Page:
- Measure around the fullest part of the bust. Make sure that the tape measure is kept level and is not too tight/loose. Round this measurement up to the closest inch and subtract the band size you measured in the first step to find the difference.
- The difference between the band and bust measurement will be your cup size. 1 inch=1 letter (1”=A, 2”=B, 3”=C, etc.)
Example: If you measure at 36” above the bust, and 40” at the fullest part of your bust, your bra size is 36D.
Things To Check For When Trying On a New Bra
- The band should be comfortably snug, if the band rides up your back, go down a band size
- Raise your arms over your head, if the band creeps up, you need a smaller size
- There shouldn’t be excessive bulging at the top or by the underarm, if this happens go up a cup size
- Cups should not have wrinkles or gaps, if this happens go down in cup size
- The underwire should sit on the rib cage, not the breasts
- Jump up and down, jog in place, or do jumping jacks to test the support
Despite all of this information, the most important factor in determining what sports bra to purchase, is comfort. While a snug band and wide straps may be recommended, if you are not comfortable, the bra is essentially useless.
Try different brands and styles to find what works best for you. You may discover some bras are perfect for middle distance running, but just won’t work for a 20 miler.
Also, try different sizes in the same style. What may be the perfect fit in one brand, may need adjusting in another style/brand.
Many brands understand the frustration that can come with finding the right sports bra, so check the return policy (Brooks has a generous Return Policy), which can help ease the fear of purchasing a $70 sports bra that may or may not work for your needs.
Jenn’s Extra Bra Tips
- Get fitted by a professional, even if you are not currently managing sagging breasts, because “an ounce of prevention is worth a pound of cure”. If the fitter does not measure circumference above the bust, go elsewhere (it is OK if they measure above and below). After being measured, a good fitter will be able to make recommendations based on your size and shape. Leave yourself ample time to try on different styles and allow the bra fitter make recommendations based on your feedback.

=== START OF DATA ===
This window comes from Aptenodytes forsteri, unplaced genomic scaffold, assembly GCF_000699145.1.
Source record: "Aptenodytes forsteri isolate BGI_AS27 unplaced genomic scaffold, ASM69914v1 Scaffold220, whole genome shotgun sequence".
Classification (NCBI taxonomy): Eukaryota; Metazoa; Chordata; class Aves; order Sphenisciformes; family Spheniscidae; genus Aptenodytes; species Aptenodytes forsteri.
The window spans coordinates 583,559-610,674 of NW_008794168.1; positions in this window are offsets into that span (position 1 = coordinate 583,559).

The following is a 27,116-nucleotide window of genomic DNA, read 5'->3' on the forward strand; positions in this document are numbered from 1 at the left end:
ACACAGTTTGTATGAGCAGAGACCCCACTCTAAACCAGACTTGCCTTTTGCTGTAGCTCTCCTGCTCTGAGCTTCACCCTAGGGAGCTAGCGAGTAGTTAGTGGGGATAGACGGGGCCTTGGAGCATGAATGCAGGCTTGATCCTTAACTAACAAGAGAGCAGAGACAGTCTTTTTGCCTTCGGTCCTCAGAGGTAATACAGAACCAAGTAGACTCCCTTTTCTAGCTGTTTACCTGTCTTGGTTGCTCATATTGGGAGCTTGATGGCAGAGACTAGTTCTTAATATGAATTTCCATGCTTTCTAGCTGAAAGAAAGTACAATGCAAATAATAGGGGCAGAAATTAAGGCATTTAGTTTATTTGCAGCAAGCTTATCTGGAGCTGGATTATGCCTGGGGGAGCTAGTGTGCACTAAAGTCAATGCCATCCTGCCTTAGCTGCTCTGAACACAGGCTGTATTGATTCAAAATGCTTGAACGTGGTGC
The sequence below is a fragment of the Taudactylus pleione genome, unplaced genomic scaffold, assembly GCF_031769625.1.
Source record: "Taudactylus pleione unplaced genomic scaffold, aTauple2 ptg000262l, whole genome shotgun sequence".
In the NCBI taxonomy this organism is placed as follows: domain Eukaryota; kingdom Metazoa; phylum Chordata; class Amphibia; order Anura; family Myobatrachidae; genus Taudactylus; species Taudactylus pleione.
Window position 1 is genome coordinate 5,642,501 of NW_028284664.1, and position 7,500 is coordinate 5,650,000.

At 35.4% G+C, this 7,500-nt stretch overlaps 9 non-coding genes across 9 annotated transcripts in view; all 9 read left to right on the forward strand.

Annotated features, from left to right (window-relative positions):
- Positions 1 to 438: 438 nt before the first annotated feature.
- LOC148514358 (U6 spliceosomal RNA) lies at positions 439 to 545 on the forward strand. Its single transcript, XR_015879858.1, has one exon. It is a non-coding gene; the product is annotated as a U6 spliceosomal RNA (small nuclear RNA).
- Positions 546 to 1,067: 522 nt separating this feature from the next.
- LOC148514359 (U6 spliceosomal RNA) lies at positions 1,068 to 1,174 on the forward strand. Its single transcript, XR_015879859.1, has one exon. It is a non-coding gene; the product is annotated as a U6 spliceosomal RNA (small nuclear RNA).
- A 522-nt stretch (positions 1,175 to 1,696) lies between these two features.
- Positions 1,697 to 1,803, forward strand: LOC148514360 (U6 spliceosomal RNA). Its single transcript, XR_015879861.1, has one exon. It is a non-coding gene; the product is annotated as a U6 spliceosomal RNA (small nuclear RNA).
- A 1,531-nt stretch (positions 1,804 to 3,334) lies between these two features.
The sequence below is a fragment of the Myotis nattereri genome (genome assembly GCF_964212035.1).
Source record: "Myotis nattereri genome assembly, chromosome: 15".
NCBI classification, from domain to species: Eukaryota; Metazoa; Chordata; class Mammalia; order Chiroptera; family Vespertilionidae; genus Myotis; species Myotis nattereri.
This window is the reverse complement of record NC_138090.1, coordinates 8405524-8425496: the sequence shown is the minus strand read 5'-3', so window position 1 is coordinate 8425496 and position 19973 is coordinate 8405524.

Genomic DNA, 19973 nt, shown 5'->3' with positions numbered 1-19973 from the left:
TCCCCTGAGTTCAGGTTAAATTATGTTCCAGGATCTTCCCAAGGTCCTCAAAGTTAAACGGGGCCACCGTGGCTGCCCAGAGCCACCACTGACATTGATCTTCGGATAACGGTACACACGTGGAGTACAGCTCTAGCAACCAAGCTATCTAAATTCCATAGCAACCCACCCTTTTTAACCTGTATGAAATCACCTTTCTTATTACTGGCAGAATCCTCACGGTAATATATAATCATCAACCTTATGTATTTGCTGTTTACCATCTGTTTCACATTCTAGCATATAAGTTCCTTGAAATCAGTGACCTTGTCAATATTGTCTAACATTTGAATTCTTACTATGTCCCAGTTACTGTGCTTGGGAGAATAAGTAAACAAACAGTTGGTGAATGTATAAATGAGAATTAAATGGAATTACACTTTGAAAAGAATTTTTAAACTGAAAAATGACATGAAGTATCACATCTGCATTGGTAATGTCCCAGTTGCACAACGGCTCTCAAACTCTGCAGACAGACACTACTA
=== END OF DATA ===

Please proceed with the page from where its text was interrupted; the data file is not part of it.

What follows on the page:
- Don’t EVER put a bra of any kind in the dryer! The heat from the dryer will accelerate the degradation of the material thus shortening the product’s lifespan (which is generally about one year). Additionally, the color will fade faster. Nothing good will come from putting a bra in the dryer. HANG DRY all bras! HANG. DRY. ALL. BRAS.
- As a general rule, if you are wearing white clothes and prefer to have your undergarments be discreet, choose a color that closely matches your skin tone. A white bra under a white shirt will make the white “pop” resulting in a focus on your bra, instead of your beautiful blouse.
Post-Run Smoothie Recipes By Amy Katz
We all know how important it is to fuel after a long morning run. A quick option is to break out your blender and make yourself a delicious and nutritious smoothie.
Pineapple Green Smoothie
Enjoy a burst of tropical flavor when you sip a healthy Pineapple Green Smoothie. You only need four ingredients to make it, and it’s full of vitamins, minerals, and anti-inflammatories.
Healthy Chocolate Smoothie
Get your chocolate fix in smoothie form! This healthy chocolate smoothie is smooth, rich & chocolatey, yet full of good-for-you ingredients and super-satisfying too.
Spicy Mango Smoothie
Mango and ginger team up to give this Spicy Mango Smoothie a delicious, tropical flavor with a bit of a bite.
This Snickerdoodle Smoothie has all of the flavors from your favorite cookie in the form of a healthy drink.
Blueberry Banana Smoothie
This blueberry banana smoothie is made with just five ingredients: blueberries, bananas, spinach, chia seeds, and cashew milk.
Treasurer’s Report By Victor Gambone
|Total Cash Balance, Beginning March 1, 2021||4,392.99|
|Cash Inflows: $500.00 Membership; $40.00 Merchandise||540.00|
|Cash Outflows-First Thursday|
|Cash Outflows-RRCA Membership Dues & Insurance|
|Cash Outflows-Social Gatherings|
|Cash Outflows-Other: $4.38 PayPal fees; RunSignUp Fees $31.36||35.74|
|Net Change in Cash||504.26|
|Total Cash Balance, Ending March 31, 2021||4,897.25|